If you’ve read the last few issues of eBay Confidential, you’ll know I make a good part of my own income from buying big bundles of related items at auction – sometimes at flea markets, collectors’ fairs, and so on – and then I resell their components separately on eBay.
In this month’s issue of eBay Confidential, we’ve talked about how this works for stamp albums which can be dismantled and sold as individual country or theme interest stamps; magazines and newspapers that can be torn apart and sold as separate articles and images; and cigarette cards.
Now this idea of buying and dismantling bundles represents a positive goldmine for some people, me included, and it can form the basis of a very profitable business for you.
There are literally thousands of very different items to buy in bundles and sell separately, including bus tickets and playing cards, pens and letters, coins and beer bottle labels.
You really will be shocked by the sheer enormity of items selling in bundles and presenting big profits listed separately on eBay.
Let me give you just a few ideas to you get started making money right away:
1. Buy albums containing stamps from all over the world. Split into country lots and sell to people collecting just single-country stamps. Another idea: buy themed stamp collections, such as all dogs, all trains, all space travel. Some theme collections contain thousands of items. All you do is split contents into same breed of dog, same country trains, all roses, all famous people, and so on. Then you sell in lots of ten to twenty stamps on eBay.
2. Break pre-1900 atlases into separate maps to sell individually. Use maps with plain backs; buyers don’t like double-sided pages. Remove margins and corner damage and mount whatever is left of a damaged map. Old maps can also be used in jewellery and altered art products, as you will see from articles I have planned for the future.
3. Look for collections of multi-country view postcards. Split into countries and sell cards separately to single-country buyers. Or buy single-country collections to split and sell as individual states and counties. Any that don’t sell can be bundled into one-country/county/state lots and auctioned with a low starting price.
4. Visit country and smaller town auction salerooms where bidder numbers are low, expert buyers rare and some profitable lots will go unsold. Use a mobile connection to research resale prices on eBay and make last-minute offers for potentially valuable lots.
5. Look for artist sketch books from Victorian and earlier times when painting was a popular hobby and talented artists were plentiful. Tear out and sell separate pages. Here are some of my own recent listings:
I paid £20 for the album containing ten of those pen and ink drawings that fetched between £32 and £75 each.
6. Buy autograph albums with famous signers. Download copyright-free images of the same people. Places autographs and photographs together in a multi-aperture mount and sell as a display piece. This is the sort of thing you are looking to accomplish:
7. Choose small, lightweight, evenly shaped items. They’re easy to pack and pop into the nearest post box. Large and oddly shaped items need lots of wrapping and a drive to the Post Office.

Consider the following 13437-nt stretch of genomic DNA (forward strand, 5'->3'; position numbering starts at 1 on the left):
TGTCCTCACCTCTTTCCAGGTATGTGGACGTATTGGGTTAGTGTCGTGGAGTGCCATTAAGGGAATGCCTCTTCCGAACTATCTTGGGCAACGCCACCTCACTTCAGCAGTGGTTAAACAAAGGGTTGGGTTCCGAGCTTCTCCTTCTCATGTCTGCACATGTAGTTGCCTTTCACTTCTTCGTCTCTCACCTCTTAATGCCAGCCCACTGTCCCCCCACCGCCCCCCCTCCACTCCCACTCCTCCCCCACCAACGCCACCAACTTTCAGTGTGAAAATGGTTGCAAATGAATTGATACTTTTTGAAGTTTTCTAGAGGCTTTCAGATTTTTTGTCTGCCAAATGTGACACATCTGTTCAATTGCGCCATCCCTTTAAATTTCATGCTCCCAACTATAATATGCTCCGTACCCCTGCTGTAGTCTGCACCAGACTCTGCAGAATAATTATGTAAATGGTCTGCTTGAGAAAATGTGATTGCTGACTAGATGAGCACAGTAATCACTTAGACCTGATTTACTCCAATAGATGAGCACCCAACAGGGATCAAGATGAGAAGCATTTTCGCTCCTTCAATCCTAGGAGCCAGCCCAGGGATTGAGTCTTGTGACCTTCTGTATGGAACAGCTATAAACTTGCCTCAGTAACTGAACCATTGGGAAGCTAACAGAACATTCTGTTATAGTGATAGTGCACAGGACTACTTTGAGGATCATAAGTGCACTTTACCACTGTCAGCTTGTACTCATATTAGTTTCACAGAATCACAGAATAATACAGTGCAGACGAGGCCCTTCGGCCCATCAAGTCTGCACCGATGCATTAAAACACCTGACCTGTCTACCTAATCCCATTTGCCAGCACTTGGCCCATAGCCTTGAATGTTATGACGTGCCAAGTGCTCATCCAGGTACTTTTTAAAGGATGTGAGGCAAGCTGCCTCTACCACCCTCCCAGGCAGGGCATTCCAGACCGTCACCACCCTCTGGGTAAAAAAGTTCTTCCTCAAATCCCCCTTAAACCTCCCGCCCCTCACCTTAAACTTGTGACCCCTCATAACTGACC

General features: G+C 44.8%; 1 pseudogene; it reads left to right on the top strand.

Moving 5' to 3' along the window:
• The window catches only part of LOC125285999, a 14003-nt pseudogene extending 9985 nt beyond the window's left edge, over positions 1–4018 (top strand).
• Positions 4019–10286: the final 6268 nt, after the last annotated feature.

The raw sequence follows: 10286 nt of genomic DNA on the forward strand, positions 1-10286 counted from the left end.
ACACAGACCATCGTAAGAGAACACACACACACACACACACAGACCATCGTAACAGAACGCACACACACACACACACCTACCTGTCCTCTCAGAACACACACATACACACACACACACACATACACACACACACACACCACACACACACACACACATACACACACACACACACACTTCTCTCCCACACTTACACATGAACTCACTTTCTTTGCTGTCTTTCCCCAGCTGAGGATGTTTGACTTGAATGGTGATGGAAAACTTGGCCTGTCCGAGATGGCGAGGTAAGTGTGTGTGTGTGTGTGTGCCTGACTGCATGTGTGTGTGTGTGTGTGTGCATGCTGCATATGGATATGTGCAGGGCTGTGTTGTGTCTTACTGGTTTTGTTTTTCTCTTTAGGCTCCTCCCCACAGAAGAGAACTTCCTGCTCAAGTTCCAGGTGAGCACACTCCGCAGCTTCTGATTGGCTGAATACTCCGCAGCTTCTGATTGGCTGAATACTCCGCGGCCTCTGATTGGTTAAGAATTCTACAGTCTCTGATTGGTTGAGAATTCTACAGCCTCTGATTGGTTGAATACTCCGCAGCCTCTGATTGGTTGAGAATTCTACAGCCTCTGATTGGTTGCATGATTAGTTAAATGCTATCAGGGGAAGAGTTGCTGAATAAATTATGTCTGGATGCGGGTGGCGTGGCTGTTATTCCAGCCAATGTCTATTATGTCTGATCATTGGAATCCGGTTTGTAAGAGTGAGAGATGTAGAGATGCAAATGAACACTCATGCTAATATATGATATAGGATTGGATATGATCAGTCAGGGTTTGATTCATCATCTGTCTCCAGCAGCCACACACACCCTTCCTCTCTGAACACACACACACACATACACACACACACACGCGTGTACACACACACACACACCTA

8. Avoid fragile items. They’re likely to break in transit and from heavy handling at auction.
9. Buy big bundles of beermats dated 1930s or earlier. Auction items separately and expect some to fetch prices like this:
10. Choose bundles containing numerous different collectibles. They sometimes fetch very low prices because most collectors and dealers won’t buy multiple-subject lots when only one or two subjects interest them.
11. Be selective about specialist auctions selling all advertising memorabilia, all books, for example, or all stamps. Do not buy from major salerooms like Christie’s, Phillips and Bonhams. Focus on small auction salerooms without their own website or describing lots poorly in their catalogues, and so attracting a tiny percentage of big auction room bidders.
12. Look for bundles of 78 rpm records dated 1940s or earlier. Most have been discarded and damaged over the decades, so surviving titles can be worth hundreds of pounds each. Like this one:
13. Buy huge bundles of early 19th century letters sent to lawyers when only the rich could afford legal representation. Right now there’s a glut of Victorian and earlier letters being offered in salerooms, mainly from solicitors’ offices cleaning out their attics.
Many people signing and sending those letters remain famous and very collectable today. Letters will cost you about 10p each and fetch prices like this:
Any that don’t sell can be bundled by county or type, such as all property-related letters, all matrimonial, all debts and overdue accounts.
14. Let TV guides and local newspapers keep your buying costs low. Look for popular events such as a televised royal wedding or local air show which keeps auction-goers low.
15. Choose iconic subjects covering lots of different collector categories, such as suffragettes, dogs, Alice in Wonderland, military figures. Such subjects are popular on cigarette cards, postcards, prints, badges, and much more besides, and can result in a bidding war on eBay.
16. Buy goods on eBay from sellers making mistakes in their listings, such as misspelling essential words in their titles or using poor images. Especially look for sellers making the same mistakes over several listings.
17. Use catalogue listings for bundles you’ve just bought as the basis for your eBay titles and descriptions. This way you’ll spend less time researching and more time buying and listing on eBay.
Now go get started on those 17 tips, while I put my thinking cap on to compile another long list of very different ideas for buying and dismantling big bundles for next week’s eletter.